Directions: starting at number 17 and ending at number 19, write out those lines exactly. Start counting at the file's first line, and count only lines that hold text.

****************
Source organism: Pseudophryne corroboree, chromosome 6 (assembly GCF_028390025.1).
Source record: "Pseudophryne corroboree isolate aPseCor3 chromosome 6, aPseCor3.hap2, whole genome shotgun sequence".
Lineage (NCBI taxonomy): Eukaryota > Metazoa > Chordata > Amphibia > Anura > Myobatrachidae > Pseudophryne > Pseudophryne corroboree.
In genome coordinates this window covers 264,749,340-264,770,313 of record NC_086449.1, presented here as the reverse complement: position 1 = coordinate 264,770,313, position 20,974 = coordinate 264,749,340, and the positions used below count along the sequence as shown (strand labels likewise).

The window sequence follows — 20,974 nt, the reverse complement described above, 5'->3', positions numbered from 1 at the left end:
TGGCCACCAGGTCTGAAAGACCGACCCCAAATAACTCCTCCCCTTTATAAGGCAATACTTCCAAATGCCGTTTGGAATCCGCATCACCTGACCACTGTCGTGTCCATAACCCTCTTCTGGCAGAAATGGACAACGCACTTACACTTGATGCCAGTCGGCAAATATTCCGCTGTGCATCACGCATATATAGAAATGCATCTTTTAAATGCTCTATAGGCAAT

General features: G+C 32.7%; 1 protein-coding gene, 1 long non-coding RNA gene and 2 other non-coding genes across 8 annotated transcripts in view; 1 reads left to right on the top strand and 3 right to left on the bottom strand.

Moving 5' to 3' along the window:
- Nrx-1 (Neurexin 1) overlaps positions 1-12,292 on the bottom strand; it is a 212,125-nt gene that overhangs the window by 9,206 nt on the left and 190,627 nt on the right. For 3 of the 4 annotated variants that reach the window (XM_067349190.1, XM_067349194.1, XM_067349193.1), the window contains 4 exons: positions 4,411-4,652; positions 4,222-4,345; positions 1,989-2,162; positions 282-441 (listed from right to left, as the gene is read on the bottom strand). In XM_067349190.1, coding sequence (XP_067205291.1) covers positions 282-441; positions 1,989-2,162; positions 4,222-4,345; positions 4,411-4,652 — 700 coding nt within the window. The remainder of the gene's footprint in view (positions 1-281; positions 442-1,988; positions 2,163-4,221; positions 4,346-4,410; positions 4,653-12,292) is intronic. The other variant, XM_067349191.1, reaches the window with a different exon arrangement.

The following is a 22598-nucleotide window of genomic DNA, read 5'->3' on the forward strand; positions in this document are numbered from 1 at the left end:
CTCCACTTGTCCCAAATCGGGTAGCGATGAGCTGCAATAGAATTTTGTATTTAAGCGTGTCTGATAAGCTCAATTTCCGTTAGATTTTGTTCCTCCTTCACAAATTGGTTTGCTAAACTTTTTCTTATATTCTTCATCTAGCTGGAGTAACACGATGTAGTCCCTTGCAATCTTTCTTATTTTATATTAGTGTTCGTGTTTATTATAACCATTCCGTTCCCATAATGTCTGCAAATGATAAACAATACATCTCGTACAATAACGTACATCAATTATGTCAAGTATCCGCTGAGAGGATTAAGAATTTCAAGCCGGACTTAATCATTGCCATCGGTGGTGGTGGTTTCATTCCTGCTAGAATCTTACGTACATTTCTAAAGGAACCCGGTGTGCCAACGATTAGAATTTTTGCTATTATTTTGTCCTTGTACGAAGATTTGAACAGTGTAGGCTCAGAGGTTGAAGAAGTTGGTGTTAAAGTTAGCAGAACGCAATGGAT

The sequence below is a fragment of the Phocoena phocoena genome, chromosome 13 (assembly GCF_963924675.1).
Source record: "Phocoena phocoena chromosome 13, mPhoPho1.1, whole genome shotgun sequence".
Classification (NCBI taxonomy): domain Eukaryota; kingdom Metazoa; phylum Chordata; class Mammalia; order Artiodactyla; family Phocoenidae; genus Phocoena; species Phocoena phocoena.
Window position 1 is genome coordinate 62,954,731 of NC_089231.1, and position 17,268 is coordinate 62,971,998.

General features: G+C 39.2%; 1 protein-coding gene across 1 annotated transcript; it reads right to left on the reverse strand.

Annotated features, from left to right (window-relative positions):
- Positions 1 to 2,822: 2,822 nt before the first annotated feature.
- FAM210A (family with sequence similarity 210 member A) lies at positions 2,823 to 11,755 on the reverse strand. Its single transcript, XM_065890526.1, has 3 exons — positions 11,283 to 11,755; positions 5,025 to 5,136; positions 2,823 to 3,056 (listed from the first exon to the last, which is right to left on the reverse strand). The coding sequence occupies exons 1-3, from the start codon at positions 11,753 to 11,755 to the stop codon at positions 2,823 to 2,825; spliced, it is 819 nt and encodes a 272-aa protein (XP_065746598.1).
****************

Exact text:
Annotated features, from left to right (window-relative positions):
- Positions 1 to 2,822: 2,822 nt before the first annotated feature.
- FAM210A (family with sequence similarity 210 member A) lies at positions 2,823 to 11,755 on the reverse strand. Its single transcript, XM_065890526.1, has 3 exons — positions 11,283 to 11,755; positions 5,025 to 5,136; positions 2,823 to 3,056 (listed from the first exon to the last, which is right to left on the reverse strand). The coding sequence occupies exons 1-3, from the start codon at positions 11,753 to 11,755 to the stop codon at positions 2,823 to 2,825; spliced, it is 819 nt and encodes a 272-aa protein (XP_065746598.1).